Iraq Shiites Unveil Vote Coalition

A Shiite official Thursday announced the makeup of a coalition of 228 candidates backed by leading Shiite cleric Ayatollah Ali al-Sistani for Iraq's Jan. 30 elections.

The announcement came shortly after a car bomb exploded in a busy Mosul market Thursday and mortar rounds struck near the Italian Embassy and an Iraqi National Guard base in Baghdad, killing three civilians and wounding at least seven.

The coalition, called the United Iraqi Alliance, includes two major Shiite political parties — the Supreme Council for the Islamic Revolution and the Islamic Dawa Party — and the Iraqi National Congress, led by former exile and one-time Pentagon favorite Ahmad Chalabi, Dawa party official Ali al-Adeeb told a news conference.

Also on the list were independent Sunni Muslims and Kurds.

Al-Sistani, an Iranian-born cleric, has been working to unite Iraq's majority Shiites ahead of the vote to ensure victory, as well as include representatives from Iraq's other diverse communities.

He has been overseeing the work of top aides to compile the list for the national elections, which Shiite parties are expected to perform strongly in.

Shiites comprise 60 percent of Iraq's 26 million population. Despite their numbers, they've enjoyed little political power in Iraq, particularly under deposed leader Saddam Hussein, who belonged to Iraq's minority Sunni community.

In other developments:

  • When Fallujans return to their devastated city in coming weeks, they will be routed through sandbagged checkpoints where U.S. and Iraqi troops will take their fingerprints, issue them ID badges and scan their irises — part of an elaborate plan to keep insurgents out of the former militant stronghold.
  • Japan's Cabinet on Thursday approved a plan to keep its 550 non-combat troops in southern Iraq for another year. The current mission, focusing on water purification and other reconstruction projects, had been scheduled to expire next Tuesday.

    In renewed violence, two Iraqis were injured after a car bomb exploded in eastern Mosul, U.S. military spokesman Lt. Col. Paul Hastings said. Iraqi policeman Hassan Ahmed said the blast happened in an eastern Mosul fruit and vegetable market.

    Mosul, 225 miles northwest of Baghdad, has been the scene of regular attacks against U.S. and Iraqi forces by insurgents aimed at derailing the country's reconstruction ahead of next month's elections.

    The bombing came a day after clashes in the city between police and insurgents killed four militants.

    Militants also fired multiple mortar rounds toward an Iraqi National Guard base and the nearby Italian Embassy in Baghdad's Waziriyah neighborhood. Police Lt. Hussein Ali said three civilians were killed and five wounded in the attack.

    "I heard an explosion and went to see what caused it and then another mortar came in and hit me," blast victim Bassem Mal-allah said from a nearby hospital.

    Rebels launched a series of attacks against U.S. and Iraqi government troops in Samarra, 60 miles north of Baghdad on Wednesday, leaving five Iraqis dead and several more wounded.

    Samarra's police chief Maj. Gen. Talib Shamel al-Samarrai announced his resignation, saying he was unable to do his job properly.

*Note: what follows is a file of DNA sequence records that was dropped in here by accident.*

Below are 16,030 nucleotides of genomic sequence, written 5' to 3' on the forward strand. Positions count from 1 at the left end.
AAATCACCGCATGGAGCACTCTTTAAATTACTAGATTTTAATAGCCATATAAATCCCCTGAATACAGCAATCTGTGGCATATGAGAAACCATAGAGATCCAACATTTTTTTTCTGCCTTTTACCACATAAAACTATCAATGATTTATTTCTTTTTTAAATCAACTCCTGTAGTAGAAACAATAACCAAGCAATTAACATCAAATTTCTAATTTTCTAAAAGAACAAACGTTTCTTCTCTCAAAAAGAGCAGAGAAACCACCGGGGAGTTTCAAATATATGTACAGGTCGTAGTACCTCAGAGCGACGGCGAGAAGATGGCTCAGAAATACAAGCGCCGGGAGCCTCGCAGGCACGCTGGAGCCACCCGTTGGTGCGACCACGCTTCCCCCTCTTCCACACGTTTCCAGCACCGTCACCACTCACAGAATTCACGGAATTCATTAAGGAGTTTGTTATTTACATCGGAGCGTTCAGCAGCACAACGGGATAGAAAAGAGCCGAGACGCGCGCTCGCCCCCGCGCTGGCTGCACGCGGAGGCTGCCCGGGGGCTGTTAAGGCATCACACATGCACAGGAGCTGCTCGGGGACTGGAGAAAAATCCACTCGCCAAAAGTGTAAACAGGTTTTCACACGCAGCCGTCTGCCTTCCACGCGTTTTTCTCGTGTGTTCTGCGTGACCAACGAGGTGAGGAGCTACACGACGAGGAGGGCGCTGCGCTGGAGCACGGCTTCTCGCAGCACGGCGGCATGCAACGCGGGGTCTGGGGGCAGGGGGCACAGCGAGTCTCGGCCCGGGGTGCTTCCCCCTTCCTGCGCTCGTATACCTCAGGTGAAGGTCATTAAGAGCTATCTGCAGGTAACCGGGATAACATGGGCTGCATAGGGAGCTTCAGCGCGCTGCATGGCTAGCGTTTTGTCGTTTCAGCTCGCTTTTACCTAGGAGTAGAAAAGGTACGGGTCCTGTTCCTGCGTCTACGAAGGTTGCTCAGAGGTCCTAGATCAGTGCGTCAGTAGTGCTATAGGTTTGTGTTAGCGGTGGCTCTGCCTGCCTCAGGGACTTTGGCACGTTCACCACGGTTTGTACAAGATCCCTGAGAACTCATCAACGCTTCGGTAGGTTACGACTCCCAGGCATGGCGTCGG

Resignations of top police officials, rampant absenteeism in the force and continuing assaults on police stations have raised concerns about the feasibility of holding elections next month to choose a 275-seat assembly, whose primary task will be drafting a permanent constitution for this overwhelmingly Muslim nation.

    In a play for post-election power, a senior Kurdish official said a Kurd should be made either president or prime minister following the polls.

    "We have the right to ask for one of the (two) top positions in the government after the elections and we insist on taking one of them," Arsalan Biez, a member of the Patriotic Union of Kurdistan's political bureau, said from the northeastern city of Sulaimaniyah, 162 miles northeast of Baghdad.

    "We are as a nation like other world's nations and we must receive our rights and demands."

    Kurds are estimated to number between 15 and 20 percent of the population and have enjoyed regional self-rule in the north since 1991. Kurdish statehood aspirations have alarmed neighboring Turkey, Syria and Iran, which fear that granting Iraqi Kurds an ethnic enclave could incite separatist sentiments among Kurdish minorities within their own borders.

    Iran, meanwhile, rejected accusations that it was trying to influence the vote in neighboring Iraq, saying the Iraqi people have made clear they won't take orders from abroad, state media reported.

    "The Iraqi people have a shining record in fighting foreign exploitation and occupation and have proven that they won't accept foreign domination," Foreign Ministry spokesman Hamid Reza was quoted by the official Islamic Republic News Agency as saying.

    He was reacting to comments made Wednesday by interim Iraqi President Ghazi al-Yawer and Jordan's King Abdullah II, both Sunni Muslims, in which they accused overwhelmingly Shiite Iran of trying to influence the outcome of the election.

    "Unfortunately, some political currents in Iraq seek to tarnish the trend of elections there and cause concern in the public opinion," Asefi said.